Source: University of Texas Health press release
NIH Awards Karen-Sue Carlson of MCW a Grant to Study Blood Disorders
Karen-Sue Carlson, MD, PhD, assistant professor of medicine in hematology and oncology at the Medical College of Wisconsin (MCW), was awarded a five-year, $635,000 grant from the National Institutes of Health’s (NIH’s) National Heart, Lung, and Blood Institute to identify new potential treatments for diseases that inhibit the growth of blood cells and diseases in which the blood cells develop abnormally. Dr. Carlson will focus her research on abnormalities in hematopoietic stem cells and the supportive microenvironment, as well as the role of the protein laminin in maintaining the bone marrow environment necessary to grow new blood cells.
Source: Medical College of Wisconsin press release
Pew Charitable Trusts Announce Newest Class of Pew-Stewart Scholars
The Pew Charitable Trusts and the Alexander and Margaret Stewart Trust recently announced the latest class of Pew-Stewart scholars for cancer research. Five scientists, nominated by leading cancer research institutions, will receive four years of flexible funding to pursue innovative work aimed at advancing progress toward a cure for cancer. The 2015 Pew-Stewart scholars for cancer research are:
- Mitchell Guttman, PhD, California Institute of Technology, Pasadena, California
- Min Yu, MD, PhD, University of Southern California, Los Angeles, California
- Adam de la Zerda, PhD, Stanford University, Stanford, California
- Trever Bivona, MD, PhD, University of California, San Francisco
- Cigall Kadoch, PhD, Dana-Farber Cancer Institute, Harvard Medical School, Boston, Massachusetts
Source: Pew Charitable Trusts press release
Michael Levy Receives Lifetime Achievement Award in Palliative Care
Michael H. Levy, MD, PhD, director of the Pain and Palliative Care Program at Fox Chase Cancer Center in Philadelphia, has received the Lifetime Achievement Award from the American Academy of Hospice and Palliative Medicine. The award recognizes outstanding contributions and significant publications that have helped shape the direction of the field of hospice and palliative medicine. Dr. Levy has been at Fox Chase since 1981, where he developed the Pain and Palliative Care Program that he currently directs. “My goal has been, and still is, to carry the message that hospice and palliative care are the completion, not the antithesis, of state-of-the-art cancer care,” Dr. Levy said in a press release.
Source: Fox Chase Cancer Center press release
Ohio State University Cancer Researchers Awarded NCI Grant
Michael A. Caligiuri, MD, director of The Ohio State University Comprehensive Cancer Center and CEO of the Arthur G. James Cancer Hospital and Richard J. Solove Research Institute, and Jianhua Yu, PhD, assistant professor in the Division of Hematology, have received a $1.59 million, five-year grant to act as co-principal investigators on a study of how dietary components from edible plants impact the immune system’s ability to prevent the development of acute myeloid leukemia or its recurrence.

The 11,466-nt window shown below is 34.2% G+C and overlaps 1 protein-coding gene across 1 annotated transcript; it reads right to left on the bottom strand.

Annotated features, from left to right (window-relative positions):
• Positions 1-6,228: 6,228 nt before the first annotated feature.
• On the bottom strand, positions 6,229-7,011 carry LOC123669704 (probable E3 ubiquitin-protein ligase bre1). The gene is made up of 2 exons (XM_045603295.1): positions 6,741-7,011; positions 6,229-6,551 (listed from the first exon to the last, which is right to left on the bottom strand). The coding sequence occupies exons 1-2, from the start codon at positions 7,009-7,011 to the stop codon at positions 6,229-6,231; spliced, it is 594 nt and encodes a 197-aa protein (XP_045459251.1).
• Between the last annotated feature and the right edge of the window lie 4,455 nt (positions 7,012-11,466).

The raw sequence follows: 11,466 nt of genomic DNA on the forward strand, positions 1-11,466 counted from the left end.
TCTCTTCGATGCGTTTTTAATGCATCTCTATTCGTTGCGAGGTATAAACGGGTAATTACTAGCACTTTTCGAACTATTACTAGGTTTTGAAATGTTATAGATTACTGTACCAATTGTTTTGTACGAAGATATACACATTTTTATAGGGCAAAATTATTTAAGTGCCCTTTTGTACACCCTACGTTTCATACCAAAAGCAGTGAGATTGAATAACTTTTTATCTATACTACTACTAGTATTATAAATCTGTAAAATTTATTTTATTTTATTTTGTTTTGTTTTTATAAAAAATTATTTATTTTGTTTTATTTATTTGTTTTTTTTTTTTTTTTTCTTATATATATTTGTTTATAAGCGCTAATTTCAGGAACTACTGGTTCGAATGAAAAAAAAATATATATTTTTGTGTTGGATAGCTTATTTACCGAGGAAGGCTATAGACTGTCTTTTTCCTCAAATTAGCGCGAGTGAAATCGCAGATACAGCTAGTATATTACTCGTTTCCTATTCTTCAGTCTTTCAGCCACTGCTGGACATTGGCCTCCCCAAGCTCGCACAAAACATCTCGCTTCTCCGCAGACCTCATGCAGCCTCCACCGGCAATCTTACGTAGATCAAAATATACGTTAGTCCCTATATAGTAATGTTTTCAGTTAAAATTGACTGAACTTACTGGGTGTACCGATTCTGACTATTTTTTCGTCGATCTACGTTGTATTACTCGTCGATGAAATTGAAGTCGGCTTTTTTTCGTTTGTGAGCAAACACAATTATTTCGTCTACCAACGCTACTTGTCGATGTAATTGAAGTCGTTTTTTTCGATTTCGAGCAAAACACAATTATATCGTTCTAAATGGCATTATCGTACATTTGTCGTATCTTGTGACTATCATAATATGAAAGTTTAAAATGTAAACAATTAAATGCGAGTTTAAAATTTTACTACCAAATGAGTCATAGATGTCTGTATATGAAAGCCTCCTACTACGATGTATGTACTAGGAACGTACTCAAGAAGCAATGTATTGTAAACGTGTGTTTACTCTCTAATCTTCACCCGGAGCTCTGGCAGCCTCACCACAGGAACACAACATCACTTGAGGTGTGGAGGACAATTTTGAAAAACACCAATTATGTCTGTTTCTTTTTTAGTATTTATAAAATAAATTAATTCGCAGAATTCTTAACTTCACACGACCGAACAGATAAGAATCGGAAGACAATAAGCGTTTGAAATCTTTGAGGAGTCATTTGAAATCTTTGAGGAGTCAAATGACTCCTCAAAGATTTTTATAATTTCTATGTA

Source: National Cancer Institute
William Breitbart Appointed Behavioral Sciences Chair at MSKCC
William Breitbart, MD, has been appointed chair of the Department of Psychiatry and Behavioral Sciences at Memorial Sloan Kettering Cancer Center (MSKCC) in New York City and has also been named the new incumbent of the Jimmie C. Holland Chair in Psychiatric Oncology. Dr. Breitbart, whose work focuses on the psychiatric aspects of cancer and palliative care, has been on the faculty at MSKCC since 1986, and he has served as interim chair of the Department of Psychiatry and Behavioral Sciences since 2012.
Source: Memorial Sloan Kettering Cancer Center news release
Cancer Researchers Awarded 2015 Canada Gairdner International Awards
Five members of the oncology community have received 2015 Canada Gairdner Awards, which are given annually to five biomedical scientists from around the world whose significant contributions to medicine have increased the understanding of human biology and disease. More than 320 scientists have received Canada Gairdner International Awards since their inception in 1959, and 82 of them have gone on to win the Nobel Prize in physiology or medicine.
This year’s winners are:
- Lewis C. Cantley, PhD, director of the Sandra and Edward Meyer Cancer Center at Weill Cornell Medical College and New York-Presbyterian Hospital, the Margaret and Herman Sokol Professor in Oncology Research, and professor of Cancer Biology in Medicine at Weill Cornell
- Michael N. Hall, PhD, professor at the Biozentrum at the University of Basel in Switzerland
- Lynne E. Maquat, PhD, director of the Center for RNA Biology: From Genome to Therapeutics, and professor of Biochemistry and Biophysics at the University of Rochester School of Medicine and Dentistry, and the J. Lowell Orbison Endowed Chair
- Yoshinori Ohsumi, MSc, DSc, honorary professor at the Frontier Research Center at the Tokyo Institute of Technology
- Shimon Sakaguchi, PhD, distinguished professor and vice director of the Laboratory of Experimental Immunology at the WPI Immunology Frontier Research Center at Osaka University in Japan
Source: Gairdner Foundation news release